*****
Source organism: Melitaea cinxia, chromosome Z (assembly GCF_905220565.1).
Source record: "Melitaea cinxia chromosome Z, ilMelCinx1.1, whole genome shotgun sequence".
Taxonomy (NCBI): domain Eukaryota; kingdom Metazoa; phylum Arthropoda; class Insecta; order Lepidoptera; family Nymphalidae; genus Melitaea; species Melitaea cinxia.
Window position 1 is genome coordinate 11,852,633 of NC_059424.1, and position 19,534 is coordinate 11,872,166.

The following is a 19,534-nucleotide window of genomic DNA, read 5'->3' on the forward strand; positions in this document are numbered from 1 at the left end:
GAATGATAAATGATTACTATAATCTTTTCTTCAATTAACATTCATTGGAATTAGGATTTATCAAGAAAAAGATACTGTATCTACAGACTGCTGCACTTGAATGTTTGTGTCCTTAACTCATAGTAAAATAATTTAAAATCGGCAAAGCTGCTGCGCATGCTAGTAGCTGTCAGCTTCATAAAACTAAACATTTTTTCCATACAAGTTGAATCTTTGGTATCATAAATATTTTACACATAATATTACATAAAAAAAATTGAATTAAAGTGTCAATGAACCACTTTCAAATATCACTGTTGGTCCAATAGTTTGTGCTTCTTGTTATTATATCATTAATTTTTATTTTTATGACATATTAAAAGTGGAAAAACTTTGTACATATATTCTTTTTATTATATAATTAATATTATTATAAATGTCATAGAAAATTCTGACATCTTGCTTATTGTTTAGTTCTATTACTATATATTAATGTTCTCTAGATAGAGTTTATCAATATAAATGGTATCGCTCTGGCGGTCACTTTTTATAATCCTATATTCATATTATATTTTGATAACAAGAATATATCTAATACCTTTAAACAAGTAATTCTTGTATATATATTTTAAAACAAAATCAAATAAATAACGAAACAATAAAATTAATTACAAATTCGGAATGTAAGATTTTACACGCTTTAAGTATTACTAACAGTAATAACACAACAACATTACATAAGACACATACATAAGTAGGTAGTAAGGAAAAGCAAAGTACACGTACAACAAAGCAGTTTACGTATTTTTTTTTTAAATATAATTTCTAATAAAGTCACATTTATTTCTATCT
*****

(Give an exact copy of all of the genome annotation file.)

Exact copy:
Source organism: Melitaea cinxia, chromosome Z (assembly GCF_905220565.1).
Source record: "Melitaea cinxia chromosome Z, ilMelCinx1.1, whole genome shotgun sequence".
Taxonomy (NCBI): domain Eukaryota; kingdom Metazoa; phylum Arthropoda; class Insecta; order Lepidoptera; family Nymphalidae; genus Melitaea; species Melitaea cinxia.
Window position 1 is genome coordinate 11,852,633 of NC_059424.1, and position 19,534 is coordinate 11,872,166.

The following is a 19,534-nucleotide window of genomic DNA, read 5'->3' on the forward strand; positions in this document are numbered from 1 at the left end:
GAATGATAAATGATTACTATAATCTTTTCTTCAATTAACATTCATTGGAATTAGGATTTATCAAGAAAAAGATACTGTATCTACAGACTGCTGCACTTGAATGTTTGTGTCCTTAACTCATAGTAAAATAATTTAAAATCGGCAAAGCTGCTGCGCATGCTAGTAGCTGTCAGCTTCATAAAACTAAACATTTTTTCCATACAAGTTGAATCTTTGGTATCATAAATATTTTACACATAATATTACATAAAAAAAATTGAATTAAAGTGTCAATGAACCACTTTCAAATATCACTGTTGGTCCAATAGTTTGTGCTTCTTGTTATTATATCATTAATTTTTATTTTTATGACATATTAAAAGTGGAAAAACTTTGTACATATATTCTTTTTATTATATAATTAATATTATTATAAATGTCATAGAAAATTCTGACATCTTGCTTATTGTTTAGTTCTATTACTATATATTAATGTTCTCTAGATAGAGTTTATCAATATAAATGGTATCGCTCTGGCGGTCACTTTTTATAATCCTATATTCATATTATATTTTGATAACAAGAATATATCTAATACCTTTAAACAAGTAATTCTTGTATATATATTTTAAAACAAAATCAAATAAATAACGAAACAATAAAATTAATTACAAATTCGGAATGTAAGATTTTACACGCTTTAAGTATTACTAACAGTAATAACACAACAACATTACATAAGACACATACATAAGTAGGTAGTAAGGAAAAGCAAAGTACACGTACAACAAAGCAGTTTACGTATTTTTTTTTTAAATATAATTTCTAATAAAGTCACATTTATTTCTATCT